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When can one use the construction 'es sind'? 'Es' is third person singular and 'sind' is a plural verb conjugation so they look odd together.

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    You want to look up Es in the dictionary - It's one of the few words in German that look the same in both singular and plural and in all cases. So your claim "it's singular" is wrong. – tofro Jul 28 '17 at 14:06
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    Actually, when used as a pronoun, there is a plural: "sie". Wo ist das Kind? Es ist in der Schule. / Wo sind die Kinder? Sie sind in der Schule. However, es is often not a pronoun but a mere placeholder, and in this case there is no distinct plural. – RHa Jul 28 '17 at 16:12
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    "Es ist" and "Es sind" in this context are respectively equivalent to English "There is" and "There are" . – NetwOrchestration Jul 29 '17 at 9:28
  • @NetwOrchestration: Also, notice the usage "Es sind 25 Grad", which translates into "It's 25 degrees centigrade". – M.S. Dousti Oct 16 '19 at 16:05
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The pronoun "es" is not only used as a personal pronoun (like er, sie, es, …). It has several more functions in German. In these functions "es" is sometimes called a placeholder, or impersonal "es" or empty "es" (unpersönliches "es", leeres "es"), or a "dummy pronoun". A linguistic term is »expletives "es"« / English: syntactic expletive. What it means is that it fills an otherwise empty spot of a subject or object in a sentence construction. It is in this function that "es" stands independent of gender and number.

Typical example of "es" filling the place of a subject:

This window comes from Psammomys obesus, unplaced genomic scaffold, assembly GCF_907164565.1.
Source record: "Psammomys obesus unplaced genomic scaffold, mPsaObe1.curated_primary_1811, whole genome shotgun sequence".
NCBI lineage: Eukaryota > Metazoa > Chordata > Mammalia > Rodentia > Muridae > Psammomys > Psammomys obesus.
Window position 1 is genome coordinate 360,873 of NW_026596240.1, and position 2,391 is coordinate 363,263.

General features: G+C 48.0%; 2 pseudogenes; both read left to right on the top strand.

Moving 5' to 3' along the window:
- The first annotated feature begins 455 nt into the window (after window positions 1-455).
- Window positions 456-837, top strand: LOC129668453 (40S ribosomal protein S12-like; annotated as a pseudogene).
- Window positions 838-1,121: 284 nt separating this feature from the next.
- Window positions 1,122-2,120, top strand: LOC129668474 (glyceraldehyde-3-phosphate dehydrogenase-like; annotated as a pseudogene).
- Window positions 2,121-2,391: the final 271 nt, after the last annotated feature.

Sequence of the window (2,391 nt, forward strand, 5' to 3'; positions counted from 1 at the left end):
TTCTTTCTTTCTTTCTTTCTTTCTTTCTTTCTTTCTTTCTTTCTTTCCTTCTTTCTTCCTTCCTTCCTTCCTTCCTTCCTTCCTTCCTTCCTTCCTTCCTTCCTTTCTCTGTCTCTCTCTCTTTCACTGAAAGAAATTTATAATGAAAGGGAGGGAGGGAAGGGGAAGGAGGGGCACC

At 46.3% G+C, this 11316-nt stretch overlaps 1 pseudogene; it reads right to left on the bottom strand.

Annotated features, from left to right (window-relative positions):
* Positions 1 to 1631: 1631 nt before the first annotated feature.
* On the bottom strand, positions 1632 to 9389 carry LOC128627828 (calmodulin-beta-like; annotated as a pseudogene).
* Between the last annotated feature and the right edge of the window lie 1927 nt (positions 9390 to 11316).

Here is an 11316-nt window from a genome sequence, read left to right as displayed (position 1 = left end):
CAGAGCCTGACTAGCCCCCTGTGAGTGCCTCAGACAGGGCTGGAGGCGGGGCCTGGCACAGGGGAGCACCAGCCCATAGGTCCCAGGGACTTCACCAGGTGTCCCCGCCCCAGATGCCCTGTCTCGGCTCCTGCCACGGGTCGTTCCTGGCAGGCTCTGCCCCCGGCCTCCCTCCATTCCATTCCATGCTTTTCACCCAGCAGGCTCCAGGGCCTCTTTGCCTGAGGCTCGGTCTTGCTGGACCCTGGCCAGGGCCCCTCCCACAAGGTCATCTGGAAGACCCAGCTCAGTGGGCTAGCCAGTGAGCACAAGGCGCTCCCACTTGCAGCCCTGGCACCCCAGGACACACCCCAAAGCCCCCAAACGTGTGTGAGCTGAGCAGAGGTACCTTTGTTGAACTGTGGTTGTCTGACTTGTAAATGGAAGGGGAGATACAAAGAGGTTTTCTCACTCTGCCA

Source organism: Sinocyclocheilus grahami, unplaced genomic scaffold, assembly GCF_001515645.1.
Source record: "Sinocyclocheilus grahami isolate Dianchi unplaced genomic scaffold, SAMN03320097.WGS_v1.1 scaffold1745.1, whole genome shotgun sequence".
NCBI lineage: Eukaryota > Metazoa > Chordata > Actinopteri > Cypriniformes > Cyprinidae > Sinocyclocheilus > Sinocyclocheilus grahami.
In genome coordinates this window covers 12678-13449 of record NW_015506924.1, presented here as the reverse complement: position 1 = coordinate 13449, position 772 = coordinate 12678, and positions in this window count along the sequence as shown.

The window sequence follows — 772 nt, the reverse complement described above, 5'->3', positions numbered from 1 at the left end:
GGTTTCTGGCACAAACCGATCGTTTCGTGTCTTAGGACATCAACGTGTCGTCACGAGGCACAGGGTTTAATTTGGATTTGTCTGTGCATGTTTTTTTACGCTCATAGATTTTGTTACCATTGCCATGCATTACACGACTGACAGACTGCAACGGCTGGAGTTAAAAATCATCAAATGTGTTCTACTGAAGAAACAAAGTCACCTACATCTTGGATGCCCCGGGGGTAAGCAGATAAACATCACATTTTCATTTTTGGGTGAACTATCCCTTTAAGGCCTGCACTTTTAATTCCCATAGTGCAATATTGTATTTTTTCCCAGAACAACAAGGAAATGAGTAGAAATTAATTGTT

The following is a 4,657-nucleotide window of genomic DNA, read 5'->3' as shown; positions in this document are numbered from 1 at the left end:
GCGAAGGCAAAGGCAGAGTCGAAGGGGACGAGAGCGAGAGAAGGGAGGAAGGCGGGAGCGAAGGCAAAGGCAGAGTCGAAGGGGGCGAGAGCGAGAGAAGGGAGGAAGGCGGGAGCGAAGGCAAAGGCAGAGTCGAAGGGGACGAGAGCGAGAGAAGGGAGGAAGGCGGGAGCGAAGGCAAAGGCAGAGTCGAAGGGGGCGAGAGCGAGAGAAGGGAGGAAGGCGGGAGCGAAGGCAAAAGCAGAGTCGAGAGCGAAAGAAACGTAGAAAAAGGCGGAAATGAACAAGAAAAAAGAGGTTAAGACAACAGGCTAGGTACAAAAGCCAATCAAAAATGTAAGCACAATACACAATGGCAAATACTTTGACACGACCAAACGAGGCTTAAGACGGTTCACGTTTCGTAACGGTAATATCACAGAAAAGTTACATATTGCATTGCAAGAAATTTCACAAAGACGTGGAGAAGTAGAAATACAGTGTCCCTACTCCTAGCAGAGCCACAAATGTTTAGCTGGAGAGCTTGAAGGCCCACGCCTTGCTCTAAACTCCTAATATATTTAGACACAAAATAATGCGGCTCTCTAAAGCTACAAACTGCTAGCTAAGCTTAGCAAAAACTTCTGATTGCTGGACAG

Es sind sechs Eier in der Packung. / Sechs Eier sind in der Packung.
Es ist ein Ei in der Packung. / Ein Ei ist in der Packung.

The question is now, why would anyone use such a sentence construction in the first place?

To an English speaker the difference should become clear in the translation:

There are six eggs in the package. / Six eggs are in the package.
There is one egg in the package. / One egg is in the package.

More thorough info can be found here: Link

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Sometimes, es looks like a subject but is not. For example in

Es sind zwei Rosen entsprungen.

the subject is zwei Rosen, and es only fills the first position so that the verb is in second position. This can be reordered to

Zwei Rosen sind entsprungen.

Here, the es is not needed any more.

  • My example is a stupid joke, btw, usually roses do not jump. – Carsten S Dec 3 '19 at 9:32
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Es sind (!) hier unten einige Beispiele typischer Verwendung aufgeführt:

Es sind noch viele Packungen Bohnen im Tiefkühlschrank.

Es sind mir zu viele Scharlatane im gegenwärtigen US-amerikanischen Kabinett.

Es sind doch keine Kleinigkeiten, die Sie da falsch gemacht haben!

Es sind 40 Liter Regen pro Quadratmeter gefallen.

Es sind die kleinen Gesten, die die Freundschaft erhalten.

Es sind noch Nudeln da!

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